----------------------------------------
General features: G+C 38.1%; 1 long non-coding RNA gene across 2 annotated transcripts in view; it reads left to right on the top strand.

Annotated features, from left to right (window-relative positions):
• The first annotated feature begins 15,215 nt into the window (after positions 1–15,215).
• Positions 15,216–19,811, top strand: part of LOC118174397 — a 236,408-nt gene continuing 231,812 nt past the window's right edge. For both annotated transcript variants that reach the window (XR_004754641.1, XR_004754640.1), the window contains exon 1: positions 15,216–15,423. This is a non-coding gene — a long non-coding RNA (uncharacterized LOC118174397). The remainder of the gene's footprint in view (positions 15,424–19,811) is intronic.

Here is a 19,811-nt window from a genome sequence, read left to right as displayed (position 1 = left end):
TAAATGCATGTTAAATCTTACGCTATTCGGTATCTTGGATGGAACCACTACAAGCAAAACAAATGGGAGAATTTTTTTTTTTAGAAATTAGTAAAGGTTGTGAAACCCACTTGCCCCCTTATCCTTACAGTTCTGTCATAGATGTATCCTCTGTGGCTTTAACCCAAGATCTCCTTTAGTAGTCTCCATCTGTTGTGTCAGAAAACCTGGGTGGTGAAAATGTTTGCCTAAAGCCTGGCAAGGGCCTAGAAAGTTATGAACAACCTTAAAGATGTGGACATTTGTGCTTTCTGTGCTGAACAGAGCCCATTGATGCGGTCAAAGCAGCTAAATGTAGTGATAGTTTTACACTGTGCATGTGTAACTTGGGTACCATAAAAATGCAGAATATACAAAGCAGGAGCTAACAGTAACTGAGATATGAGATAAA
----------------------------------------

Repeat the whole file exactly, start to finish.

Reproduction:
General features: G+C 38.1%; 1 long non-coding RNA gene across 2 annotated transcripts in view; it reads left to right on the top strand.

Annotated features, from left to right (window-relative positions):
• The first annotated feature begins 15,215 nt into the window (after positions 1–15,215).
• Positions 15,216–19,811, top strand: part of LOC118174397 — a 236,408-nt gene continuing 231,812 nt past the window's right edge. For both annotated transcript variants that reach the window (XR_004754641.1, XR_004754640.1), the window contains exon 1: positions 15,216–15,423. This is a non-coding gene — a long non-coding RNA (uncharacterized LOC118174397). The remainder of the gene's footprint in view (positions 15,424–19,811) is intronic.

Here is a 19,811-nt window from a genome sequence, read left to right as displayed (position 1 = left end):
TAAATGCATGTTAAATCTTACGCTATTCGGTATCTTGGATGGAACCACTACAAGCAAAACAAATGGGAGAATTTTTTTTTTTAGAAATTAGTAAAGGTTGTGAAACCCACTTGCCCCCTTATCCTTACAGTTCTGTCATAGATGTATCCTCTGTGGCTTTAACCCAAGATCTCCTTTAGTAGTCTCCATCTGTTGTGTCAGAAAACCTGGGTGGTGAAAATGTTTGCCTAAAGCCTGGCAAGGGCCTAGAAAGTTATGAACAACCTTAAAGATGTGGACATTTGTGCTTTCTGTGCTGAACAGAGCCCATTGATGCGGTCAAAGCAGCTAAATGTAGTGATAGTTTTACACTGTGCATGTGTAACTTGGGTACCATAAAAATGCAGAATATACAAAGCAGGAGCTAACAGTAACTGAGATATGAGATAAA